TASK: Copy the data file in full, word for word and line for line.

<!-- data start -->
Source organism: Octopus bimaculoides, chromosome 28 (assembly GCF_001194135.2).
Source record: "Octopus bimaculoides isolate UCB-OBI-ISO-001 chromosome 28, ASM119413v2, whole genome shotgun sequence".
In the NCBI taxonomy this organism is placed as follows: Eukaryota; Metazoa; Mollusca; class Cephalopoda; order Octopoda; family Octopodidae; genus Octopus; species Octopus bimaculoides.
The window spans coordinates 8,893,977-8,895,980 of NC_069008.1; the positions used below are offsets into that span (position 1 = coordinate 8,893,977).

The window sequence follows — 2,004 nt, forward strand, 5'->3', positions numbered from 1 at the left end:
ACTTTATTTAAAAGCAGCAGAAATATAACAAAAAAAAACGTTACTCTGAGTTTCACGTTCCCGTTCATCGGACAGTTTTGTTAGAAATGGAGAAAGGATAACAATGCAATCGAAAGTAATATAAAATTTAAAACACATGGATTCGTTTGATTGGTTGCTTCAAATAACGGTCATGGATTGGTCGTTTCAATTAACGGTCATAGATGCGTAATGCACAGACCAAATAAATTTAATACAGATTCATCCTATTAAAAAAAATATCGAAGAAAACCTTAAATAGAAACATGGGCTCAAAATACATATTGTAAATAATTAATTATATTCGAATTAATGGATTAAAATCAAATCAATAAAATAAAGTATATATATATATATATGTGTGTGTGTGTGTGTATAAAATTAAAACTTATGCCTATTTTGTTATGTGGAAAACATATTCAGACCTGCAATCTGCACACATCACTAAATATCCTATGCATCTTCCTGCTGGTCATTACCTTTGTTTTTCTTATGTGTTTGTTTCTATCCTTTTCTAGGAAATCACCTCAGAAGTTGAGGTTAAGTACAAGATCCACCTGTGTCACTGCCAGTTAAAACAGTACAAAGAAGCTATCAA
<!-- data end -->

Source organism: Octopus bimaculoides, chromosome 28 (assembly GCF_001194135.2).
Source record: "Octopus bimaculoides isolate UCB-OBI-ISO-001 chromosome 28, ASM119413v2, whole genome shotgun sequence".
In the NCBI taxonomy this organism is placed as follows: Eukaryota; Metazoa; Mollusca; class Cephalopoda; order Octopoda; family Octopodidae; genus Octopus; species Octopus bimaculoides.
The window spans coordinates 8,893,977-8,895,980 of NC_069008.1; the positions used below are offsets into that span (position 1 = coordinate 8,893,977).

The window sequence follows — 2,004 nt, forward strand, 5'->3', positions numbered from 1 at the left end:
ACTTTATTTAAAAGCAGCAGAAATATAACAAAAAAAAACGTTACTCTGAGTTTCACGTTCCCGTTCATCGGACAGTTTTGTTAGAAATGGAGAAAGGATAACAATGCAATCGAAAGTAATATAAAATTTAAAACACATGGATTCGTTTGATTGGTTGCTTCAAATAACGGTCATGGATTGGTCGTTTCAATTAACGGTCATAGATGCGTAATGCACAGACCAAATAAATTTAATACAGATTCATCCTATTAAAAAAAATATCGAAGAAAACCTTAAATAGAAACATGGGCTCAAAATACATATTGTAAATAATTAATTATATTCGAATTAATGGATTAAAATCAAATCAATAAAATAAAGTATATATATATATATATGTGTGTGTGTGTGTGTATAAAATTAAAACTTATGCCTATTTTGTTATGTGGAAAACATATTCAGACCTGCAATCTGCACACATCACTAAATATCCTATGCATCTTCCTGCTGGTCATTACCTTTGTTTTTCTTATGTGTTTGTTTCTATCCTTTTCTAGGAAATCACCTCAGAAGTTGAGGTTAAGTACAAGATCCACCTGTGTCACTGCCAGTTAAAACAGTACAAAGAAGCTATCAA